Location: Wisconsin
4,976 posts, read 3,053,232 times
Reputation: 5088
You don't want the IRS on your tail. File your back taxes, and afterwards a bank is going to be much more willing to lend you money.
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Old 11-04-2011, 07:20 AM
 
21,477 posts, read 35,351,953 times
Reputation: 10511
The above is mostly correct. The only thing I disagree with is that lenders will somehow make a "values judgment" against you your bad behavior. This does not happen. The system is set-up for lenders to enter all the info they are give, fill out all the check boxes, get the rate that matches your credit score / down payment. There is no room for them to say "nasty you for not filling on time, denied!". The flip side, of course, is there also no room for them to say "well here is a fine upstanding citizen that saves up a ton of money,follows or the rues for clean living and just impresses the heck out of me, we'll loan them more than the computer says so they can get a nicer home in a better area..." NOT HOW IT WORKS!!!!

Sadly the regulations that were previously in place for "no documentation loans" were part of the reason for the meltdown -- any lender with even a hint of intelligence knew that many folks borrowing without documentation were doing so ONLY to get more house than they should have and really had no ability to pay for but the lenders COULD NOT just "kick the bums out" as the regulations were setup so some other lender on the same automated system would go right ahead and make the loan and poison the pools of mortgages anyway...
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Old 11-06-2011, 10:54 PM
 
450 posts, read 666,403 times
Reputation: 224
Quote:
Originally Posted by Elke Mariotti View Post
My suggestion: get the help of an accountant and get those returns filed.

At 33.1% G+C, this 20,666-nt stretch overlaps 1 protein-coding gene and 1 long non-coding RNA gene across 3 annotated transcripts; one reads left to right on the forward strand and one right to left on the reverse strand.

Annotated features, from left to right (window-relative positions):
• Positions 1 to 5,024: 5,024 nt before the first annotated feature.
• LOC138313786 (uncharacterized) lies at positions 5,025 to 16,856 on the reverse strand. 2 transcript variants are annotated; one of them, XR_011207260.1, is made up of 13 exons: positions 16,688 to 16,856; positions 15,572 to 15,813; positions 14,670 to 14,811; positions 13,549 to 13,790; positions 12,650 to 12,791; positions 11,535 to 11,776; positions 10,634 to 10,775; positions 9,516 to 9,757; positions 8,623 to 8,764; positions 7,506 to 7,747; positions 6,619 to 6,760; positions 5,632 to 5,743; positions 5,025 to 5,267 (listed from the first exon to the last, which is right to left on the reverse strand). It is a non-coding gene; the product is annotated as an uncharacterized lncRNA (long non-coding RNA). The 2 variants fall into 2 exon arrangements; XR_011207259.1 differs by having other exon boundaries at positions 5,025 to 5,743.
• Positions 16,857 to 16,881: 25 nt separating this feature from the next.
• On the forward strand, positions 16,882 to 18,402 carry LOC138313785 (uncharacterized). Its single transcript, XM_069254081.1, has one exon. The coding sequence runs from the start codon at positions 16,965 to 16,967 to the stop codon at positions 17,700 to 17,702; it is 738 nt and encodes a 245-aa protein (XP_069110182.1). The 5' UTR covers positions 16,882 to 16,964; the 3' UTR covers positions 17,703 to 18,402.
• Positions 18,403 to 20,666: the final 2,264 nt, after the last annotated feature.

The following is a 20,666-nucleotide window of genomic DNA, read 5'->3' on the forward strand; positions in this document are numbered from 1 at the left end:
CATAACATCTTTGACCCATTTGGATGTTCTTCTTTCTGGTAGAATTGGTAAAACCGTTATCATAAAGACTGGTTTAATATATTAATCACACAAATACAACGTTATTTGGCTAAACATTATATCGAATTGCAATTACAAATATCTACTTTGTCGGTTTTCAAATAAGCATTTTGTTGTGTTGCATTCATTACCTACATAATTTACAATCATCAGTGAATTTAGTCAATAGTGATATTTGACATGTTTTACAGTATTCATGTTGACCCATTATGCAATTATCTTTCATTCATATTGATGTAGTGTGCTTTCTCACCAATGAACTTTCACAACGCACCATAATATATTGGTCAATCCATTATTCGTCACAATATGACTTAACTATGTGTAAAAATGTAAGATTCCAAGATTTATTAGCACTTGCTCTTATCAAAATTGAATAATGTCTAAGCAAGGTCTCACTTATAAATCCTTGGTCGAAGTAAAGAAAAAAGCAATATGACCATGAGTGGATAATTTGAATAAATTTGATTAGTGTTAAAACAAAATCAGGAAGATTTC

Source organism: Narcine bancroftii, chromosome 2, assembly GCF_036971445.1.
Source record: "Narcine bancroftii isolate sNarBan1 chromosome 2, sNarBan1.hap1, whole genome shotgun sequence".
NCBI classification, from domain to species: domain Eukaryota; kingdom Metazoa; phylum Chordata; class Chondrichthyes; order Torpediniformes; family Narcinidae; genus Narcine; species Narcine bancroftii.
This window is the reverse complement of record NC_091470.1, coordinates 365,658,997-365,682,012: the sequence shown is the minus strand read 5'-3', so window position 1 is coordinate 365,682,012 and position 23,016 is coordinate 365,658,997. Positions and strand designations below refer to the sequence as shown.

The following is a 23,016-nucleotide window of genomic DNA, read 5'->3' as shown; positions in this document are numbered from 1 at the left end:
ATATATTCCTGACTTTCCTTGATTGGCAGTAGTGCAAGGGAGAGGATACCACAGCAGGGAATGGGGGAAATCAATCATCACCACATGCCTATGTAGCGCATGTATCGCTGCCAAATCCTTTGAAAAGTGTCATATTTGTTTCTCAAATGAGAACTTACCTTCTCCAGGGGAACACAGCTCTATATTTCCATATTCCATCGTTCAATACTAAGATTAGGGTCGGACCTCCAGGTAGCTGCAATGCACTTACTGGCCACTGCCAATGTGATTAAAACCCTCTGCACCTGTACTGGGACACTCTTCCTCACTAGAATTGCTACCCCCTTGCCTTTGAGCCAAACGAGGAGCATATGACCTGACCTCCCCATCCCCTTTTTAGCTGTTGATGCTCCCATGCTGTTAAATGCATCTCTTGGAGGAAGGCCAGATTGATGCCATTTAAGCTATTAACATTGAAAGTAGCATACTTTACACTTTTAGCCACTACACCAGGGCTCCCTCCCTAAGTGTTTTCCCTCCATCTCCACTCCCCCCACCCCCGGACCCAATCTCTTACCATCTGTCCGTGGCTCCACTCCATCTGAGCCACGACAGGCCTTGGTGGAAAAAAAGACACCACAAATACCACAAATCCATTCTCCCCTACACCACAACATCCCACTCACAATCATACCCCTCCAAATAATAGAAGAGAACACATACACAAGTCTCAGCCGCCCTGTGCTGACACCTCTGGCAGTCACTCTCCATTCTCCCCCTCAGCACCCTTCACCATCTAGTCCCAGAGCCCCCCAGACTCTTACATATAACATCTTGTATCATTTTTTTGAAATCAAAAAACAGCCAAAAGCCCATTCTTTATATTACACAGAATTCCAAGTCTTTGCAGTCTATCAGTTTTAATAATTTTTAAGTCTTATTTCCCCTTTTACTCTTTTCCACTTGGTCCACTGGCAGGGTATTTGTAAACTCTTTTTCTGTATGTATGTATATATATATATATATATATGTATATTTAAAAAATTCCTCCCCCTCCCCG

Once you've done that, and you show enough income, you'll be able to apply for a mortgage.
I agree!
Kill two birds with one stone
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Old 11-06-2011, 11:56 PM
 
483 posts, read 625,201 times
Reputation: 1365
haha good lucky buddy. I wanted to do a no-doc loan, downing $935k on a $1.35M house and yet no bank will touch it. I have a good fico too. If I can't get a no-doc loan with freaking 70% down then you better think about buying cash. The mortgage market is dysfunctional now. There's no way a 30% LTV loan can be considered risky but apparently it is in my case? These lenders are just stupid
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Old 06-09-2013, 10:39 PM
 
2,355 posts, read 2,926,105 times
Reputation: 2465
I'm closing a true no-doc loan this week. 55% LTV max, 9% on a 5/1 ARM with the first 2 years IO. 3-4 points based upon credit. It's a cashout refi @1.8M value = $950k loan.

The loans are out there, it's just that terms match up more closely with risk these days. Terms are friendlier on purchase loans, and alt-doc stuff if you can go with a Bank Statements loan.